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Document Type:Latin Dissertation
Language of Document:English
Record Number:53697
Doc. No:TL23651
Call number:‭3324514‬
Main Entry:Chad Parker
Title & Author:Transports of progress: the Arabian American Oil Company and American modernization in Saudi Arabia, 1945--1973Chad Parker
College:Indiana University
Date:2008
Degree:Ph.D.
student score:2008
Page No:253
Abstract:In his influential book, Seeing Like a State , James Scott described modernity as a uniquely governmental way of looking at and ordering society. But what happens when a corporation carries out modernization? Primarily concerned with the security of the oil concession, the Arabian American Oil Company (Aramco) engaged in a series of modernization projects in hopes of studying and organizing the Kingdom and its inhabitants for work in the oil fields and establishing a stronger diplomatic position with the Saudi crown. Aramco's modernizing style contained three attributes that separated it from the prevailing development norms presented by states. First, Aramco's approach to development suggested a different attitude toward tradition. Whereas states wanted to standardize and rationalize local social practices, Aramco nurtured tradition alongside modernity as it worked to overlay Saudi society with new technologies and new organizations. Second, corporate ends were notably different than state goals. Aramco had an immediate profit motive and sought an immediate return on its investments. States, on the other hand, sought long-range goals. Third, Aramco's modernization operated on an advanced timeline. Kennedy's development decade began in 1960 when theories of nation-building were just coming into vogue, but modernization as transported by Aramco arrived in Saudi Arabia earlier and, by the early 1960s, was winding down. Since there was no body of modernization theory in the 1940s and 1950s, there was no clear vocabulary or experts; the concepts were inchoate. Aramco's modernization began earlier, and as a consequence, it was improvisational and ad hoc in an attempt to accommodate Saudi notions of nation building and modernity. The company fashioned programs that allowed for parallel development that fostered tradition--Monarchy and Islam--while modernizing the oil industry, medicine, and agriculture. Medicine served as a primary tool of modernization that demonstrated corporate competence, allowed for corporate control of the physical body of potential workers, and granted the Saudi crown a legitimacy confirmed by Western technology and organization. Aramco's legacy in this respect has been forgotten, but it is important if we are to uncover the instrumentalities of modernization and American foreign policy in the Middle East in the postwar era.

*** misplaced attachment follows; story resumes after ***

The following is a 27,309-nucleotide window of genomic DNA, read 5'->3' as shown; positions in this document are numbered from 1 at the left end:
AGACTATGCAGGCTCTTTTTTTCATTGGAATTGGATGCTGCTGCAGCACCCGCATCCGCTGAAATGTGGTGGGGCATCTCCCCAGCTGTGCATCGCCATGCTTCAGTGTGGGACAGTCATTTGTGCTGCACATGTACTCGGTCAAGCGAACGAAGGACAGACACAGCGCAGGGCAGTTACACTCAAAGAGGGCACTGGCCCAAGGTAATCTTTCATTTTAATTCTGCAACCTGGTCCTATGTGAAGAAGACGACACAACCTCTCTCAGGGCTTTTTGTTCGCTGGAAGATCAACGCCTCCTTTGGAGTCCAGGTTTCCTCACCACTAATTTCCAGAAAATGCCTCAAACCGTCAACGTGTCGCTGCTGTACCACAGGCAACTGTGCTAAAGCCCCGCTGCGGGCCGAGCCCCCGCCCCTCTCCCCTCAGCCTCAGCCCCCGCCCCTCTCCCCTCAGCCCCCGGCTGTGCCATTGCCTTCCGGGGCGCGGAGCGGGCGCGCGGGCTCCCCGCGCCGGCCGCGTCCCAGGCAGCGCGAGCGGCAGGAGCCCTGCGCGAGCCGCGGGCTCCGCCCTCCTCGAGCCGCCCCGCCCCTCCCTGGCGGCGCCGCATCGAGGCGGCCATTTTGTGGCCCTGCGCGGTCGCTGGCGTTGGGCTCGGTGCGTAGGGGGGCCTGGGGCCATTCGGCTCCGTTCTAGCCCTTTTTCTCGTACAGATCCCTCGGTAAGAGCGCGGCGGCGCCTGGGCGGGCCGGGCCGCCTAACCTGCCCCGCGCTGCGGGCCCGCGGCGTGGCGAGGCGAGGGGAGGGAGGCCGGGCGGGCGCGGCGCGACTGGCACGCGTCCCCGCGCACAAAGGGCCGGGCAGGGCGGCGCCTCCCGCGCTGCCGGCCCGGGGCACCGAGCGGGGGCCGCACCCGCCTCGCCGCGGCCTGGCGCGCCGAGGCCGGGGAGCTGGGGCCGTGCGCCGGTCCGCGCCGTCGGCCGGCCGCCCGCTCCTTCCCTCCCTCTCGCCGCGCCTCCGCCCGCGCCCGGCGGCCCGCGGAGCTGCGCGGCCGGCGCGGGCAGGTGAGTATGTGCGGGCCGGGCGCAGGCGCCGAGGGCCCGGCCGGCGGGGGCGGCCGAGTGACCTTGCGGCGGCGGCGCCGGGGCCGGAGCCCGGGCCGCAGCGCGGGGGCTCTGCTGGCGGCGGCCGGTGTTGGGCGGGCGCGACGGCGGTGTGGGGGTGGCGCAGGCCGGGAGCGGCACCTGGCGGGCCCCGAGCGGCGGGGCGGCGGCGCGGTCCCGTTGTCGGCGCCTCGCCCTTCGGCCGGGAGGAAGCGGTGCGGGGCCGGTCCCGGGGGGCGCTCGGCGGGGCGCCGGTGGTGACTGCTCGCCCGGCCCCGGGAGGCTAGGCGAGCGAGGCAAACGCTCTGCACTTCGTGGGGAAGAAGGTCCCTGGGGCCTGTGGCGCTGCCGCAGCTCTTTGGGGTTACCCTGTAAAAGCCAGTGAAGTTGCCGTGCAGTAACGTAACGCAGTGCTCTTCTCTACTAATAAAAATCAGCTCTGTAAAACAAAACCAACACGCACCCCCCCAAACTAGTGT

Subject:Social sciences; Aramco; Arabian American Oil Company; Modernization; Saudi Arabia; Oil; American history; 0337:American history
Added Entry:N. Cullather
Added Entry:Indiana University